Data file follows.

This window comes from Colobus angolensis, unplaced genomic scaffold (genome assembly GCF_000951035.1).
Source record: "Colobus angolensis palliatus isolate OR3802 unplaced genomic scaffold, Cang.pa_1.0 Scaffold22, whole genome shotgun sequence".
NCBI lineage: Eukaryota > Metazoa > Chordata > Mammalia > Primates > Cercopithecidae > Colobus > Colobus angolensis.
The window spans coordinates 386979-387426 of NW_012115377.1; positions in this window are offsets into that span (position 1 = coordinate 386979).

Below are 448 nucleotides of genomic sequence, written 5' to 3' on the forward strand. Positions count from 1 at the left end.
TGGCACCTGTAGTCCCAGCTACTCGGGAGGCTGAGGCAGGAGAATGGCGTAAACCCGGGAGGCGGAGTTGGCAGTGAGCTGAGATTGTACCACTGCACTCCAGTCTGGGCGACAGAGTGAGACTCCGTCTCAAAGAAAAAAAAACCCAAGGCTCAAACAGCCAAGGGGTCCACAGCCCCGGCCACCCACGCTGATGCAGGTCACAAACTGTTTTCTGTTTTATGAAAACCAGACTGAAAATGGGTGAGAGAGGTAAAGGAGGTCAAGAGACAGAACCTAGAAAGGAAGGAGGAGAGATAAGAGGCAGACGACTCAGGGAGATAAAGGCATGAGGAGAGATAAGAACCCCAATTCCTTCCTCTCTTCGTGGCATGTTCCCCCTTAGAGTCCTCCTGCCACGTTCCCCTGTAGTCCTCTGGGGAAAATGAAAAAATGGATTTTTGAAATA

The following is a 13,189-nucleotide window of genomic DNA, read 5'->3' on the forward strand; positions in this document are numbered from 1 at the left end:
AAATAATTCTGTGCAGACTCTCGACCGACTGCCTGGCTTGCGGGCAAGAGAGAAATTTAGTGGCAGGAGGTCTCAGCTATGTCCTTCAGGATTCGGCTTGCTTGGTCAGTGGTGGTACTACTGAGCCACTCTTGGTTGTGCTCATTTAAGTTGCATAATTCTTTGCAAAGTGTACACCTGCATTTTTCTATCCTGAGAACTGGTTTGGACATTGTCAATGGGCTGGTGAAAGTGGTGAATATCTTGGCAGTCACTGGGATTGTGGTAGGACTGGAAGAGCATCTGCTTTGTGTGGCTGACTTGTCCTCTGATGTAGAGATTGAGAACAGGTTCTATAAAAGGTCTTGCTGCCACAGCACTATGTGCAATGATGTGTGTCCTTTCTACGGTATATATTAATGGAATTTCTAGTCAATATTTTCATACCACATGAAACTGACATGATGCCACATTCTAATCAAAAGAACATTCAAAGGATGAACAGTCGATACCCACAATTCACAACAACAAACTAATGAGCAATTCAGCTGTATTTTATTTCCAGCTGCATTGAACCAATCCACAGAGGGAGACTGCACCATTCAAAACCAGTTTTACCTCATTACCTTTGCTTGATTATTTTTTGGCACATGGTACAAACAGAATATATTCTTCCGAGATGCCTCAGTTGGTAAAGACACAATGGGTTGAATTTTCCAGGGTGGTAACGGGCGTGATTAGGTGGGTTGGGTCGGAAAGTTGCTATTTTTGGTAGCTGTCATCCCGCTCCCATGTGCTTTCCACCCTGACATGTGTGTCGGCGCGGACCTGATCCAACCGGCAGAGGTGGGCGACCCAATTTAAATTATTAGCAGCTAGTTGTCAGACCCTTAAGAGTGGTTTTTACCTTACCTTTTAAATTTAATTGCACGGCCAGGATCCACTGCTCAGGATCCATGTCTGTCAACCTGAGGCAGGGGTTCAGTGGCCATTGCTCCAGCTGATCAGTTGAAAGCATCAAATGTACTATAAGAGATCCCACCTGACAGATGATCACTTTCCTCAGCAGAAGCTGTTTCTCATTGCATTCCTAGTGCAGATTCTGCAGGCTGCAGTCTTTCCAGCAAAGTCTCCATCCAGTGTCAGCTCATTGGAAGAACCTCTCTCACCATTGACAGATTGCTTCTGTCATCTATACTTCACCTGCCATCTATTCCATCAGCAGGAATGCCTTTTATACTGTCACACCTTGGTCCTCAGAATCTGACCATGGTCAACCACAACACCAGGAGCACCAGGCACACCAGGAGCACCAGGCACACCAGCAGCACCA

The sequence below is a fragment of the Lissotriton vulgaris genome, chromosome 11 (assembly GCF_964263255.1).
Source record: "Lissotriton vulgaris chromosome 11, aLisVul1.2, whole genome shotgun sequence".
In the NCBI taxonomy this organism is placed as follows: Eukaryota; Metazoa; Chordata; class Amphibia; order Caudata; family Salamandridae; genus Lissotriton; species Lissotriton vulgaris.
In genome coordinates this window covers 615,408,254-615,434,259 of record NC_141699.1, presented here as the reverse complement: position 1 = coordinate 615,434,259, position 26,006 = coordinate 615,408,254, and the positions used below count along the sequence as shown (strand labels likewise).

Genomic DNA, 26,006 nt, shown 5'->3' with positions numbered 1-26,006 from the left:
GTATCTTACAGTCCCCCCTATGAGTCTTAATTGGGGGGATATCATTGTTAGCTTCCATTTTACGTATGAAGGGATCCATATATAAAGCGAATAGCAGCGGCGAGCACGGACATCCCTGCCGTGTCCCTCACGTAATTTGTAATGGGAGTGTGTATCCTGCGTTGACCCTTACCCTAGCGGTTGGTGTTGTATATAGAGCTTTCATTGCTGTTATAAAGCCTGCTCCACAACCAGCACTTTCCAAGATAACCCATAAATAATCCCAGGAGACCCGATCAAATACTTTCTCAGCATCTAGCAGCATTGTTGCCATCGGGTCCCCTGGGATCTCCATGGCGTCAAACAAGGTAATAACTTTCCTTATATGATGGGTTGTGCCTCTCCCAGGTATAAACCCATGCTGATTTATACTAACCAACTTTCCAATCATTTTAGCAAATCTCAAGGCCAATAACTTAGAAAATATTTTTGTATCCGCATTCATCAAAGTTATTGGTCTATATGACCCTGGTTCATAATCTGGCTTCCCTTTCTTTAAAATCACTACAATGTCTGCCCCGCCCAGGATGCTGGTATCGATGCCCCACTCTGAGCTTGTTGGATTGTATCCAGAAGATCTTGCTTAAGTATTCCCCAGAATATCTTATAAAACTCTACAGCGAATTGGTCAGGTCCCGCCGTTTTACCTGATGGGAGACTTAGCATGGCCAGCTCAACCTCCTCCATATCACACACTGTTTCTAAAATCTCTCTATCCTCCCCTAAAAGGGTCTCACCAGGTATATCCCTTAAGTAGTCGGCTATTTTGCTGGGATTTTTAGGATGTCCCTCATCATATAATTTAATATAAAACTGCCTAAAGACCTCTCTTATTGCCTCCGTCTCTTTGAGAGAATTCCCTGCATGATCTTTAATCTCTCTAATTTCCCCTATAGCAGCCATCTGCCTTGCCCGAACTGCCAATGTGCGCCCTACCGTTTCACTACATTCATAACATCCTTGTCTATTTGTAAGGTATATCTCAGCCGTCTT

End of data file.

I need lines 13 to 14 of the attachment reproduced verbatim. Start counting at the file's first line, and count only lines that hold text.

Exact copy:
Genomic DNA, 26,006 nt, shown 5'->3' with positions numbered 1-26,006 from the left:
GTATCTTACAGTCCCCCCTATGAGTCTTAATTGGGGGGATATCATTGTTAGCTTCCATTTTACGTATGAAGGGATCCATATATAAAGCGAATAGCAGCGGCGAGCACGGACATCCCTGCCGTGTCCCTCACGTAATTTGTAATGGGAGTGTGTATCCTGCGTTGACCCTTACCCTAGCGGTTGGTGTTGTATATAGAGCTTTCATTGCTGTTATAAAGCCTGCTCCACAACCAGCACTTTCCAAGATAACCCATAAATAATCCCAGGAGACCCGATCAAATACTTTCTCAGCATCTAGCAGCATTGTTGCCATCGGGTCCCCTGGGATCTCCATGGCGTCAAACAAGGTAATAACTTTCCTTATATGATGGGTTGTGCCTCTCCCAGGTATAAACCCATGCTGATTTATACTAACCAACTTTCCAATCATTTTAGCAAATCTCAAGGCCAATAACTTAGAAAATATTTTTGTATCCGCATTCATCAAAGTTATTGGTCTATATGACCCTGGTTCATAATCTGGCTTCCCTTTCTTTAAAATCACTACAATGTCTGCCCCGCCCAGGATGCTGGTATCGATGCCCCACTCTGAGCTTGTTGGATTGTATCCAGAAGATCTTGCTTAAGTATTCCCCAGAATATCTTATAAAACTCTACAGCGAATTGGTCAGGTCCCGCCGTTTTACCTGATGGGAGACTTAGCATGGCCAGCTCAACCTCCTCCATATCACACACTGTTTCTAAAATCTCTCTATCCTCCCCTAAAAGGGTCTCACCAGGTATATCCCTTAAGTAGTCGGCTATTTTGCTGGGATTTTTAGGATGTCCCTCATCATATAATTTAATATAAAACTGCCTAAAGACCTCTCTTATTGCCTCCGTCTCTTTGAGAGAATTCCCTGCATGATCTTTAATCTCTCTAATTTCCCCTATAGCAGCCATCTGCCTTGCCCGAACTGCCAATGTGCGCCCTACCGTTTCACTACATTCATAACATCCTTGTCTATTTGTAAGGTATATCTCAGCCGTCTT